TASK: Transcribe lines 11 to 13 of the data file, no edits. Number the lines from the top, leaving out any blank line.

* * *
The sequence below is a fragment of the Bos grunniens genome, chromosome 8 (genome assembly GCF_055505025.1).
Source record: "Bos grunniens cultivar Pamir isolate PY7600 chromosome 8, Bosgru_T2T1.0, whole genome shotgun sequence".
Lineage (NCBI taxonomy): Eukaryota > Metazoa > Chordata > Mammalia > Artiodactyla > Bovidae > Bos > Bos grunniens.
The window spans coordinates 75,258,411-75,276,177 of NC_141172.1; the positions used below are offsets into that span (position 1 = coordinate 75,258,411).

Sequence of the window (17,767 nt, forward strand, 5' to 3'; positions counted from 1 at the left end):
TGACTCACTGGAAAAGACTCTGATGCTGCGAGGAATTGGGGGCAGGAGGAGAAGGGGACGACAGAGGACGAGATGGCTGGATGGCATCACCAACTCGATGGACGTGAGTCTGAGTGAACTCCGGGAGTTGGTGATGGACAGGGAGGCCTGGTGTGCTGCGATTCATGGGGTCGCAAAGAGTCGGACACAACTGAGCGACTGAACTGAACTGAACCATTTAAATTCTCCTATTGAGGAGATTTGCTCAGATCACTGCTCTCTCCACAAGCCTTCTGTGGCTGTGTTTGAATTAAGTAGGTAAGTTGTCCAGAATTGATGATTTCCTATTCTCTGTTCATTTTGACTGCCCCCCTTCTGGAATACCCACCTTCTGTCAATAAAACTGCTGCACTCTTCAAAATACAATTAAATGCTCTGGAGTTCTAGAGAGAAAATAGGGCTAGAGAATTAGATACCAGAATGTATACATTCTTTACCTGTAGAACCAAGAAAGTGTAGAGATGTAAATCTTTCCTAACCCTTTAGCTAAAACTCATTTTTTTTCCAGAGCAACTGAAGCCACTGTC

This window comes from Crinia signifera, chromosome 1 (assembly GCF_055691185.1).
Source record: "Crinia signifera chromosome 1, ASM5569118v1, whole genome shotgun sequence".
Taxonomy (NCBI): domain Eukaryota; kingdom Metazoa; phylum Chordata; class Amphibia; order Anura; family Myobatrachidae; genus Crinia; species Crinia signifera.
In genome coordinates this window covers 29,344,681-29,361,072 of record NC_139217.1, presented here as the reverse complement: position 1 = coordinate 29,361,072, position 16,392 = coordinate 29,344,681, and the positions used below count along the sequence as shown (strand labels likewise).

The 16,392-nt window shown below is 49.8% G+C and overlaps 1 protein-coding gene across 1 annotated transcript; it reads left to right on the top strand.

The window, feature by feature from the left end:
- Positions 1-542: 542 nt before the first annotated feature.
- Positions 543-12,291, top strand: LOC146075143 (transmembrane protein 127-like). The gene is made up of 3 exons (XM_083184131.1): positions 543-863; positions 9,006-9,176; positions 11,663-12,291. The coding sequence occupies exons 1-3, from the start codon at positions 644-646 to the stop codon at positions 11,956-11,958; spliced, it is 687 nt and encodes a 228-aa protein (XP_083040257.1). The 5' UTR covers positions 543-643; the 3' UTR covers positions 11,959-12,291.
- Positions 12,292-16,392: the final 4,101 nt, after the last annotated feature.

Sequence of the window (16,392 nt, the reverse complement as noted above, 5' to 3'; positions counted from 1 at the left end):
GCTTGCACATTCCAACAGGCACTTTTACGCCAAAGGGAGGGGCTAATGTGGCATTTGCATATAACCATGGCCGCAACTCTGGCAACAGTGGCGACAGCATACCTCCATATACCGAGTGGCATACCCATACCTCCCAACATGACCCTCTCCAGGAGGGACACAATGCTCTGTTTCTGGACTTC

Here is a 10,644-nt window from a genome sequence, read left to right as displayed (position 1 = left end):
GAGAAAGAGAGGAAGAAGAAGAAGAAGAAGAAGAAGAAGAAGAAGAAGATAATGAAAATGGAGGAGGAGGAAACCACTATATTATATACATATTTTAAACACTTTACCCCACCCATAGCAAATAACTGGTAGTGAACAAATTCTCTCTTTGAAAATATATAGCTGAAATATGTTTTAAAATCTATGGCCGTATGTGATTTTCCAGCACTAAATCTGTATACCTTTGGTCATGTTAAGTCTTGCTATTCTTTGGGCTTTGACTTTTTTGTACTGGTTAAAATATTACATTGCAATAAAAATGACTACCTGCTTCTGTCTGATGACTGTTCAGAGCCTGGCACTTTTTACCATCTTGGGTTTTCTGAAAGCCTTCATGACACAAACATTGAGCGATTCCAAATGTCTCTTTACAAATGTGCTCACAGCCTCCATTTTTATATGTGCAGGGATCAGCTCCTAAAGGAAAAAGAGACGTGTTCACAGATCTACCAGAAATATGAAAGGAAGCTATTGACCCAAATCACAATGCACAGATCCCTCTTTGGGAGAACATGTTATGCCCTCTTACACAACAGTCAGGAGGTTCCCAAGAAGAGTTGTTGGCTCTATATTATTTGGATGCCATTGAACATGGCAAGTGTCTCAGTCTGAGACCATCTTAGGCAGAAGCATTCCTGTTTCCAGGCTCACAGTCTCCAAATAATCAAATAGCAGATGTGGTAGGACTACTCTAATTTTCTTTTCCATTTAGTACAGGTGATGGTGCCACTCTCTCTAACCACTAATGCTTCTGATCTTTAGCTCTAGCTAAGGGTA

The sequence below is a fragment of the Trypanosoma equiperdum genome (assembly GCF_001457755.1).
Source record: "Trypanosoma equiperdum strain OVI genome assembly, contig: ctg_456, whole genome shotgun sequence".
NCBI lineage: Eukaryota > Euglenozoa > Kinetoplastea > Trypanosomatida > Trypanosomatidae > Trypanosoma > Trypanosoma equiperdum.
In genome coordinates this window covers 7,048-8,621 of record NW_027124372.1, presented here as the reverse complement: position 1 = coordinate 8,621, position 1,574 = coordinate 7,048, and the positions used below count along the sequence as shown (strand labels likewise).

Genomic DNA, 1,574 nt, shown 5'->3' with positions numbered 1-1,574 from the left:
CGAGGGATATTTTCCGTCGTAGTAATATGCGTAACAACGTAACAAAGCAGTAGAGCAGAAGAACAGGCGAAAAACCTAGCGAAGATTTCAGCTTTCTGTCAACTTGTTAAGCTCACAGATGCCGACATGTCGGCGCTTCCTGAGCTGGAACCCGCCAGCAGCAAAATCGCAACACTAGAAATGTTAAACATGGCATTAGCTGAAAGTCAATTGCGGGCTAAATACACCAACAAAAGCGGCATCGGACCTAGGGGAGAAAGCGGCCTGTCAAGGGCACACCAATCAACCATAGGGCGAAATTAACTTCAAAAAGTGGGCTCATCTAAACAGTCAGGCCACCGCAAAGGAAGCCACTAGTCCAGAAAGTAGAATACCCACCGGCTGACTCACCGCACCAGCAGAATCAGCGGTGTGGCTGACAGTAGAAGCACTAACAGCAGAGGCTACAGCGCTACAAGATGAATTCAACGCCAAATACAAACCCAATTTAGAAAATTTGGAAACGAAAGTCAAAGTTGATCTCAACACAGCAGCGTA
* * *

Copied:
The 16,392-nt window shown below is 49.8% G+C and overlaps 1 protein-coding gene across 1 annotated transcript; it reads left to right on the top strand.

The window, feature by feature from the left end:
- Positions 1-542: 542 nt before the first annotated feature.